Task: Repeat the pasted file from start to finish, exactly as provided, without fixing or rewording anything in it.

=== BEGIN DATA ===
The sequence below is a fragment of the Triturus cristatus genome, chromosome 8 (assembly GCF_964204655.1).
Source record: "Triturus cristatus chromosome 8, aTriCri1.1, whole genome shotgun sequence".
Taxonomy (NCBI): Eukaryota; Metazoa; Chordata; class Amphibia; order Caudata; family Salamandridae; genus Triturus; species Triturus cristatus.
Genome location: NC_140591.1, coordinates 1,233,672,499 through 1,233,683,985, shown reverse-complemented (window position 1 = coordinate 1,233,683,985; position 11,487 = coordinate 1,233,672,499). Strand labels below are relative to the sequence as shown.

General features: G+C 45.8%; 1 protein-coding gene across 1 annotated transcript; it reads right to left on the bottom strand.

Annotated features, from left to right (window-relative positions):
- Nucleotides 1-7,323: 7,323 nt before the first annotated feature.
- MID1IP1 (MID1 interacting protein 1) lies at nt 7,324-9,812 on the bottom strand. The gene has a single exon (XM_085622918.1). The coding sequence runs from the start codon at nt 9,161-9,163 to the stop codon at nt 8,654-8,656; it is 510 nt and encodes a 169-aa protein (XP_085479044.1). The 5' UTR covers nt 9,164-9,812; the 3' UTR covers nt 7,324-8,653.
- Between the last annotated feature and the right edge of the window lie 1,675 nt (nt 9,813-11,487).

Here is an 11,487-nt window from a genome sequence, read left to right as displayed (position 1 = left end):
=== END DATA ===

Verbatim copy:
The sequence below is a fragment of the Triturus cristatus genome, chromosome 8 (assembly GCF_964204655.1).
Source record: "Triturus cristatus chromosome 8, aTriCri1.1, whole genome shotgun sequence".
Taxonomy (NCBI): Eukaryota; Metazoa; Chordata; class Amphibia; order Caudata; family Salamandridae; genus Triturus; species Triturus cristatus.
Genome location: NC_140591.1, coordinates 1,233,672,499 through 1,233,683,985, shown reverse-complemented (window position 1 = coordinate 1,233,683,985; position 11,487 = coordinate 1,233,672,499). Strand labels below are relative to the sequence as shown.

General features: G+C 45.8%; 1 protein-coding gene across 1 annotated transcript; it reads right to left on the bottom strand.

Annotated features, from left to right (window-relative positions):
- Nucleotides 1-7,323: 7,323 nt before the first annotated feature.
- MID1IP1 (MID1 interacting protein 1) lies at nt 7,324-9,812 on the bottom strand. The gene has a single exon (XM_085622918.1). The coding sequence runs from the start codon at nt 9,161-9,163 to the stop codon at nt 8,654-8,656; it is 510 nt and encodes a 169-aa protein (XP_085479044.1). The 5' UTR covers nt 9,164-9,812; the 3' UTR covers nt 7,324-8,653.
- Between the last annotated feature and the right edge of the window lie 1,675 nt (nt 9,813-11,487).

Here is an 11,487-nt window from a genome sequence, read left to right as displayed (position 1 = left end):